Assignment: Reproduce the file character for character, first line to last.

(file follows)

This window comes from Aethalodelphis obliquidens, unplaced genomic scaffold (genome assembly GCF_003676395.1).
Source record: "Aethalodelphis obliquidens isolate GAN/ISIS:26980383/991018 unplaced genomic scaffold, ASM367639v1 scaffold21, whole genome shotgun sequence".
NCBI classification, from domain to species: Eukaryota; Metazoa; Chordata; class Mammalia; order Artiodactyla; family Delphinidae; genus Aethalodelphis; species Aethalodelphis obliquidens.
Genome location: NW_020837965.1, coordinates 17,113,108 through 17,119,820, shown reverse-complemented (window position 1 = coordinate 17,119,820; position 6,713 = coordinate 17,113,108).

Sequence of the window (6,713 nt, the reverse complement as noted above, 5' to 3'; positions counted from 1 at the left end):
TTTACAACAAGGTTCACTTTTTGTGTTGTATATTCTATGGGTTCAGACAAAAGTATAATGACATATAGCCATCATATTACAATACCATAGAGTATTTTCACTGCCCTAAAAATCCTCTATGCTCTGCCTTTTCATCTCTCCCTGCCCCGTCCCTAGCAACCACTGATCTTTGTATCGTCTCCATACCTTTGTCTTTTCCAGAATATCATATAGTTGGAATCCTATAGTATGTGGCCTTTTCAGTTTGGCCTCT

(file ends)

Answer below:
This window comes from Aethalodelphis obliquidens, unplaced genomic scaffold (genome assembly GCF_003676395.1).
Source record: "Aethalodelphis obliquidens isolate GAN/ISIS:26980383/991018 unplaced genomic scaffold, ASM367639v1 scaffold21, whole genome shotgun sequence".
NCBI classification, from domain to species: Eukaryota; Metazoa; Chordata; class Mammalia; order Artiodactyla; family Delphinidae; genus Aethalodelphis; species Aethalodelphis obliquidens.
Genome location: NW_020837965.1, coordinates 17,113,108 through 17,119,820, shown reverse-complemented (window position 1 = coordinate 17,119,820; position 6,713 = coordinate 17,113,108).

Sequence of the window (6,713 nt, the reverse complement as noted above, 5' to 3'; positions counted from 1 at the left end):
TTTACAACAAGGTTCACTTTTTGTGTTGTATATTCTATGGGTTCAGACAAAAGTATAATGACATATAGCCATCATATTACAATACCATAGAGTATTTTCACTGCCCTAAAAATCCTCTATGCTCTGCCTTTTCATCTCTCCCTGCCCCGTCCCTAGCAACCACTGATCTTTGTATCGTCTCCATACCTTTGTCTTTTCCAGAATATCATATAGTTGGAATCCTATAGTATGTGGCCTTTTCAGTTTGGCCTCT